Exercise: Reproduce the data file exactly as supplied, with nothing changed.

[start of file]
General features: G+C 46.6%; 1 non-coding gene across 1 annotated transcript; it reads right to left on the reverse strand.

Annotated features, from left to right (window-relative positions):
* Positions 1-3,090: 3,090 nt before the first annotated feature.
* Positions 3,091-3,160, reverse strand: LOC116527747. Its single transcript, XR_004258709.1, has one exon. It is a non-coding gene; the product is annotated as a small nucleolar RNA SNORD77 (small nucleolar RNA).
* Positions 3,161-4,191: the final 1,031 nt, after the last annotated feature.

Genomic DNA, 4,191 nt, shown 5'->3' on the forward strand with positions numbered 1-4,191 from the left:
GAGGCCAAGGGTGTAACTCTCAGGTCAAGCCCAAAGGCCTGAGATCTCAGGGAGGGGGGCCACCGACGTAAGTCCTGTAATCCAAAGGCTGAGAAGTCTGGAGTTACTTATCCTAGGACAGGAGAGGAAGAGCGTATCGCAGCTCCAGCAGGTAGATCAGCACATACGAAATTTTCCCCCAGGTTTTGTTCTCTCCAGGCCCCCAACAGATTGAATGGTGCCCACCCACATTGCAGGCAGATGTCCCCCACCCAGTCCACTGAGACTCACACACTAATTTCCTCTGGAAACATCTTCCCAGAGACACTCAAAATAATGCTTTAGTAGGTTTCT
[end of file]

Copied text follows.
General features: G+C 46.6%; 1 non-coding gene across 1 annotated transcript; it reads right to left on the reverse strand.

Annotated features, from left to right (window-relative positions):
* Positions 1-3,090: 3,090 nt before the first annotated feature.
* Positions 3,091-3,160, reverse strand: LOC116527747. Its single transcript, XR_004258709.1, has one exon. It is a non-coding gene; the product is annotated as a small nucleolar RNA SNORD77 (small nucleolar RNA).
* Positions 3,161-4,191: the final 1,031 nt, after the last annotated feature.

Genomic DNA, 4,191 nt, shown 5'->3' on the forward strand with positions numbered 1-4,191 from the left:
GAGGCCAAGGGTGTAACTCTCAGGTCAAGCCCAAAGGCCTGAGATCTCAGGGAGGGGGGCCACCGACGTAAGTCCTGTAATCCAAAGGCTGAGAAGTCTGGAGTTACTTATCCTAGGACAGGAGAGGAAGAGCGTATCGCAGCTCCAGCAGGTAGATCAGCACATACGAAATTTTCCCCCAGGTTTTGTTCTCTCCAGGCCCCCAACAGATTGAATGGTGCCCACCCACATTGCAGGCAGATGTCCCCCACCCAGTCCACTGAGACTCACACACTAATTTCCTCTGGAAACATCTTCCCAGAGACACTCAAAATAATGCTTTAGTAGGTTTCT